Charlie Robin, the affable, red-haired, 6-foot-6 executive director of Edison Theatre, knits.
He knits on planes, in cinemas and in his office. He knits waiting for performances to start. He knits during meetings, and he knits on those rare nights at home watching television.
Knitting, Robin says, is “the perfect stress relief.”
“It takes up all the extra space in my brain so I can focus on an idea or concept,” he says. “Plus, when your feet are as big as mine, it’s cheaper to knit your own socks.”
So he knits whenever and wherever he can, teaching himself new patterns and stitches and experimenting in “technique and texture.”
“Exactly what I do for the Edison!” Robin, a WUSTL alumnus, says.
Since 2000, Robin has been responsible for the slate of shows that make up the annual Edison Ovations and ovations for young people series. It’s a challenge, each year, to come up with a schedule that is intellectually stimulating and fits the mission of Washington University in St. Louis.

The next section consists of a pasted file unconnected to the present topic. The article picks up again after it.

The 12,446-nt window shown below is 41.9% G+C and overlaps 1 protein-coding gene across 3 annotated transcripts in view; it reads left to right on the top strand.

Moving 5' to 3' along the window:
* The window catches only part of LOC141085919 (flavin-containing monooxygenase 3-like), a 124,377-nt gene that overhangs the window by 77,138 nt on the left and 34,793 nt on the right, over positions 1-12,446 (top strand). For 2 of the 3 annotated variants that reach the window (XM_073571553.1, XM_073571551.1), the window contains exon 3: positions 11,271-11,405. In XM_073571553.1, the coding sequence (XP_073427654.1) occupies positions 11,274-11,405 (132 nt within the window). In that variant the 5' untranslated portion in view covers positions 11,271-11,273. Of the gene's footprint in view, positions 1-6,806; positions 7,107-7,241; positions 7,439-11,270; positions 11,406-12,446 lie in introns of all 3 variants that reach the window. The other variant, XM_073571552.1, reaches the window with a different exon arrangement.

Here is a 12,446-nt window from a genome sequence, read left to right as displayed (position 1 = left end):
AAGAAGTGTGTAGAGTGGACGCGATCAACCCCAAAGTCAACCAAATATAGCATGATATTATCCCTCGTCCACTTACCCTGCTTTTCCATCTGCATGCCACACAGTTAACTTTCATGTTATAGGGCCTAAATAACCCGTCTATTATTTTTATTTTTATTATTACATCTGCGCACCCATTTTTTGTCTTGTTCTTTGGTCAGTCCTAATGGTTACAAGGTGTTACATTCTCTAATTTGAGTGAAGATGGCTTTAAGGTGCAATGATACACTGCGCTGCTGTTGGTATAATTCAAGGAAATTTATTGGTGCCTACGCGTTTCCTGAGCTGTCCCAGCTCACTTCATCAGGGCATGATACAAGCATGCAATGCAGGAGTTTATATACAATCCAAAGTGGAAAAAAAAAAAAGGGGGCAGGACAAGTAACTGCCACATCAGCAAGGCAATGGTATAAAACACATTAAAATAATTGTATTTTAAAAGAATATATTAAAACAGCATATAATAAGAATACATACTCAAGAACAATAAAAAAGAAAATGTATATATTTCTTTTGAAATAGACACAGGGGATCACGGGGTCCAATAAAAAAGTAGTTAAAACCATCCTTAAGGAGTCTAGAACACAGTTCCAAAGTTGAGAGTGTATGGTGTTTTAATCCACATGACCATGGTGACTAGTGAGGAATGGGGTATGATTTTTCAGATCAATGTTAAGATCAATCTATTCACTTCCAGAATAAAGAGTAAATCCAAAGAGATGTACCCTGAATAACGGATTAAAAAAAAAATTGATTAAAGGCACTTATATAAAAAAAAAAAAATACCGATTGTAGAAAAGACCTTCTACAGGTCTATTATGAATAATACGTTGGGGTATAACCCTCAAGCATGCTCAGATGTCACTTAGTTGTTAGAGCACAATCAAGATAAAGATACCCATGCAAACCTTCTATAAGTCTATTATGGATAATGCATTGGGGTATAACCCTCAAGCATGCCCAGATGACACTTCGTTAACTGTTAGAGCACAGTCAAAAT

“What we’re more known for at the Edison is ‘skirting the edge,’ ” Robin says. “It’s that ‘how do you take a familiar title’ and make it distinct for the Edison? We often are doing things that no one else in the region will do.
“A lot of my job is curating a season that is not only about finding good work, but one that will develop the openness and interest of the audience to be more expansive, more adventurous and willing to have fun.
“I get giddy when I talk about this stuff,” Robin says. “People will say the search is half the fun. The search is a lot of fun, and the sale of it, from year to year, is what I trained here to do.”